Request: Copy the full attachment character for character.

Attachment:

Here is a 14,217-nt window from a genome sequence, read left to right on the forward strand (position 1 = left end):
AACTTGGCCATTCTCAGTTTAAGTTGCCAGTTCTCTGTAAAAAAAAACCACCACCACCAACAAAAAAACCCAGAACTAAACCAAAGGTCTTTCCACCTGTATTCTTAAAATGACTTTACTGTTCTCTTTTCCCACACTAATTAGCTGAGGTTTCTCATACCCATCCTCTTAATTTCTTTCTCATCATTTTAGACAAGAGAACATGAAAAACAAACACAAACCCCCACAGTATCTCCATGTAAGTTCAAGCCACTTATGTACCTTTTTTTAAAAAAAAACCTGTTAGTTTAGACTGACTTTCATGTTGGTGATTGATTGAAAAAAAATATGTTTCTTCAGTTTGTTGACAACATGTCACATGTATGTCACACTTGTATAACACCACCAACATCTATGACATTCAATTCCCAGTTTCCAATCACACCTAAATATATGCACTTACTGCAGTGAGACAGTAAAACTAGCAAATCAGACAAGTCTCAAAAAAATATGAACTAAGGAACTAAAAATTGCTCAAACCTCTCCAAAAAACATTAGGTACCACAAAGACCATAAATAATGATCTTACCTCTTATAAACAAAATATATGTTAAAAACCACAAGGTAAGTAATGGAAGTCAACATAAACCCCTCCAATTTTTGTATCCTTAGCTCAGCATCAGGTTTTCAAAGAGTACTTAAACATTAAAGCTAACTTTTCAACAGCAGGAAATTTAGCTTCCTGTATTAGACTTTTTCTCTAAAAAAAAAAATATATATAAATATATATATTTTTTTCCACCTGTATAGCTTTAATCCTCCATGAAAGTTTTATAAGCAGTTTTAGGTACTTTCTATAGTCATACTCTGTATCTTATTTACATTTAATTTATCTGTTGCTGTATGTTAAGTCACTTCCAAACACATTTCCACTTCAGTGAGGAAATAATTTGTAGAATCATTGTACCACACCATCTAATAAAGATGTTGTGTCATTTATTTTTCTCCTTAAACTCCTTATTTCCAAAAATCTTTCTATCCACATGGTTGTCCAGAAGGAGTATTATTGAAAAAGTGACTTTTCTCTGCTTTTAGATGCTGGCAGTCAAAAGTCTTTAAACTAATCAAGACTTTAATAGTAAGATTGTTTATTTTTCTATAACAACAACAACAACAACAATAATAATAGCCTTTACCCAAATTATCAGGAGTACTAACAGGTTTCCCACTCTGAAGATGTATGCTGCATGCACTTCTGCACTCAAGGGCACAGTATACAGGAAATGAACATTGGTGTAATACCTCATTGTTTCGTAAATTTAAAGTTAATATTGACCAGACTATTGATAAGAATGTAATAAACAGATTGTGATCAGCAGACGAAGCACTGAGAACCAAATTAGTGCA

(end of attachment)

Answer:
Here is a 14,217-nt window from a genome sequence, read left to right on the forward strand (position 1 = left end):
AACTTGGCCATTCTCAGTTTAAGTTGCCAGTTCTCTGTAAAAAAAAACCACCACCACCAACAAAAAAACCCAGAACTAAACCAAAGGTCTTTCCACCTGTATTCTTAAAATGACTTTACTGTTCTCTTTTCCCACACTAATTAGCTGAGGTTTCTCATACCCATCCTCTTAATTTCTTTCTCATCATTTTAGACAAGAGAACATGAAAAACAAACACAAACCCCCACAGTATCTCCATGTAAGTTCAAGCCACTTATGTACCTTTTTTTAAAAAAAAACCTGTTAGTTTAGACTGACTTTCATGTTGGTGATTGATTGAAAAAAAATATGTTTCTTCAGTTTGTTGACAACATGTCACATGTATGTCACACTTGTATAACACCACCAACATCTATGACATTCAATTCCCAGTTTCCAATCACACCTAAATATATGCACTTACTGCAGTGAGACAGTAAAACTAGCAAATCAGACAAGTCTCAAAAAAATATGAACTAAGGAACTAAAAATTGCTCAAACCTCTCCAAAAAACATTAGGTACCACAAAGACCATAAATAATGATCTTACCTCTTATAAACAAAATATATGTTAAAAACCACAAGGTAAGTAATGGAAGTCAACATAAACCCCTCCAATTTTTGTATCCTTAGCTCAGCATCAGGTTTTCAAAGAGTACTTAAACATTAAAGCTAACTTTTCAACAGCAGGAAATTTAGCTTCCTGTATTAGACTTTTTCTCTAAAAAAAAAAATATATATAAATATATATATTTTTTTCCACCTGTATAGCTTTAATCCTCCATGAAAGTTTTATAAGCAGTTTTAGGTACTTTCTATAGTCATACTCTGTATCTTATTTACATTTAATTTATCTGTTGCTGTATGTTAAGTCACTTCCAAACACATTTCCACTTCAGTGAGGAAATAATTTGTAGAATCATTGTACCACACCATCTAATAAAGATGTTGTGTCATTTATTTTTCTCCTTAAACTCCTTATTTCCAAAAATCTTTCTATCCACATGGTTGTCCAGAAGGAGTATTATTGAAAAAGTGACTTTTCTCTGCTTTTAGATGCTGGCAGTCAAAAGTCTTTAAACTAATCAAGACTTTAATAGTAAGATTGTTTATTTTTCTATAACAACAACAACAACAACAATAATAATAGCCTTTACCCAAATTATCAGGAGTACTAACAGGTTTCCCACTCTGAAGATGTATGCTGCATGCACTTCTGCACTCAAGGGCACAGTATACAGGAAATGAACATTGGTGTAATACCTCATTGTTTCGTAAATTTAAAGTTAATATTGACCAGACTATTGATAAGAATGTAATAAACAGATTGTGATCAGCAGACGAAGCACTGAGAACCAAATTAGTGCA